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Cork and the Cork Alternatives

Written by Chuck Vose
Filed Under: Wine Corks

Cork Alternatives and Cork-taint

In the last thirty years there has been a fiery debate about the future of corks and what to do about cork-taint. Natural corks often contain a contaminant called TCA, which changes the flavor of a wine drastically and reduces the desirability of a fine wine to nothing. Fortunately new types of sealers have come into the industry and for once there are provisions for small wine makers, or people who make under 3000 cases per year.

What is TCA

2,4,6-trichloroanisole, or TCA for short, is a fungus that can be found all over the world and is especially partial to growing on Asparagus and the bark from a cork tree. The smell of TCA is absolutely unmistakable and is described best as either a musty closet or moldy cardboard. Somewhere between 5% of all bottles and up to 25% of all cork contains TCA and is therefore totally unusable.

Despite the massive efforts by the world's cork producers, TCA is still not at an acceptable level and investigations into other methods of sealing have come a long way while new cork technology has long surpassed the efforts of the cork producers.

Synthetic Corks

Our experience has been that synthetic corks, such as the nomacorc, offer significant advantages over natural corks in almost every way. They don't dry out or require conditioning, they do age very well, do not suffer from TCA, and do not require new equipment. In fact, the only real reason to not use them is a higher cost to wine makers and lack of long-term aging research.

Plastic Twist-tops

Plastic twist-tops and metal screw-tops have hit the industry running and are gaining converts left and right. Neither cap is susceptible to TCA but each has it's own caveats. Plastic twist-tops do not age at all, can't be stored upside down, aren't sterile and require special bottles, but they are cheap and don't even need a corker. A plastic twist-top is a fine seal for a wine that will be consumed quickly and may be just the ticket for many of the young and special purpose wines, such as wedding favors where the important part is the personalized label.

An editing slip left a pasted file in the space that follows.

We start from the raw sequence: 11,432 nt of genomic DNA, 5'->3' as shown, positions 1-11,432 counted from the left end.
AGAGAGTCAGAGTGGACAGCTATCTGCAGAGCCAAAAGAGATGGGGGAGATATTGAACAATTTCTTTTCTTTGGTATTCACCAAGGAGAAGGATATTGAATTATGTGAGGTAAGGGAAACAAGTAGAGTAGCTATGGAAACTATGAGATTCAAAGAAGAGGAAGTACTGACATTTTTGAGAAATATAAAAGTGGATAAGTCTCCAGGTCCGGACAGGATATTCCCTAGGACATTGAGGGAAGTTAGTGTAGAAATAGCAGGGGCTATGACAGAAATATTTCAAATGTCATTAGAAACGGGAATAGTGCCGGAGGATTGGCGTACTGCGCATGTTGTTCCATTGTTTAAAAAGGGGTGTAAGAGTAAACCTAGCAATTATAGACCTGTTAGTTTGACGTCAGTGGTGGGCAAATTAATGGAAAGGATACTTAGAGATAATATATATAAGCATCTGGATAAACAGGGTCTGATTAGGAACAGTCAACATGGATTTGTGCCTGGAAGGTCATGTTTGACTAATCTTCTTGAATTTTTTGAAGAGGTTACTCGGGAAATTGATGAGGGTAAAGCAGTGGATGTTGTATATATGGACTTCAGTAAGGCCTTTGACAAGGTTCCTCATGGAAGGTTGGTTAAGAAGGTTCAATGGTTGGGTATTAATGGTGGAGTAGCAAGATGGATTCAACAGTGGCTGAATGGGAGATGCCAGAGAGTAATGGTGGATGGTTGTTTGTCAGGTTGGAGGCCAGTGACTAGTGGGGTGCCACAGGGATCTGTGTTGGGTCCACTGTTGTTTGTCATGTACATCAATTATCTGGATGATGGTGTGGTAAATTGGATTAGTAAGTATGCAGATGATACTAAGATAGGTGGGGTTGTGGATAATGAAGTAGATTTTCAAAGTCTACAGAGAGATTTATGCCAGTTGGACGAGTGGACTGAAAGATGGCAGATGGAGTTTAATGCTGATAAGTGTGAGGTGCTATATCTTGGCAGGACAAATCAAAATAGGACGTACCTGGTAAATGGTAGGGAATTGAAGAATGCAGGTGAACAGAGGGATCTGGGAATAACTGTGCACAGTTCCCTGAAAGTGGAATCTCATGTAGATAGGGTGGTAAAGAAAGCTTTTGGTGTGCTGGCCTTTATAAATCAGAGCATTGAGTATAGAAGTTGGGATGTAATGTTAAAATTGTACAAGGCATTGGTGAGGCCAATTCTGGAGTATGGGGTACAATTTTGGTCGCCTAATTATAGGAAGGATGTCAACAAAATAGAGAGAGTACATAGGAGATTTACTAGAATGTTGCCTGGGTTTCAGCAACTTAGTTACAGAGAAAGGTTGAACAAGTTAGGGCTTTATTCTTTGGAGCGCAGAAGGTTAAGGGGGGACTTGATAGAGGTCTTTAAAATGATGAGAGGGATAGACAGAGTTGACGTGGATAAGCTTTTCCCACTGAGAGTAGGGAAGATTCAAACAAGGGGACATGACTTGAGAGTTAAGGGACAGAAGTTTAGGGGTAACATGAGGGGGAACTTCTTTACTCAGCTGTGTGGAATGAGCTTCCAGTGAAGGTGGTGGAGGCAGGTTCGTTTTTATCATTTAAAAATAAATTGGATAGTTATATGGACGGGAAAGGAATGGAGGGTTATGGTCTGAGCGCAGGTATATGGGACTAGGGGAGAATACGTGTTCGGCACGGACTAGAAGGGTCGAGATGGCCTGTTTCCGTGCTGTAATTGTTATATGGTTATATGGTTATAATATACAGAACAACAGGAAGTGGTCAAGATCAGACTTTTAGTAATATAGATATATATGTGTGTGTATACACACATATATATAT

Metal Screw tops

Metal screw tops are the industrial-sized answer to corks since these seals have been used for decades on all manner of bottle and jar. These seals are great for storing, cheap after the initial investment, sterile, and very well researched. However, they require special equipment, new bottles that aren't produced heavily yet, and as with plastic twist-tops have a serious stigma surrounding them. But many wine connoisseurs have spoken loudly for these sealers with one Internet poll reaching the 66% approval mark after 1400 votes. But research isn't complete yet and until there are some twenty and thirty year tests many producers will accept the risk of losing 6% to bad bottles rather than risk entire batches to failure ten years down the line.

Box wine / Casks

Interestingly, there is a movement to do away with bottles altogether and go to sterile bags in boxes or casks. Casks have even more of a stigma than twist top wine and in America this is certainly deserved, however it is a legitimate option and a large portion of Europe's wineries are moving in this direction. The idea has its merits, and the process has no major faults other than the stigma. It is cheap, sterile, not prone to oxidization, stores easily, and more. Yet, until this stigma has cooled off chances are we will never see a box wine; only taste it when served as the house wine.

While this isn't much of an option for the small vintner, the consumer will find that more and more high quality casks are being released at quality outlets such as Whole Foods and the high level vintner just might find their niche in the rising cask market.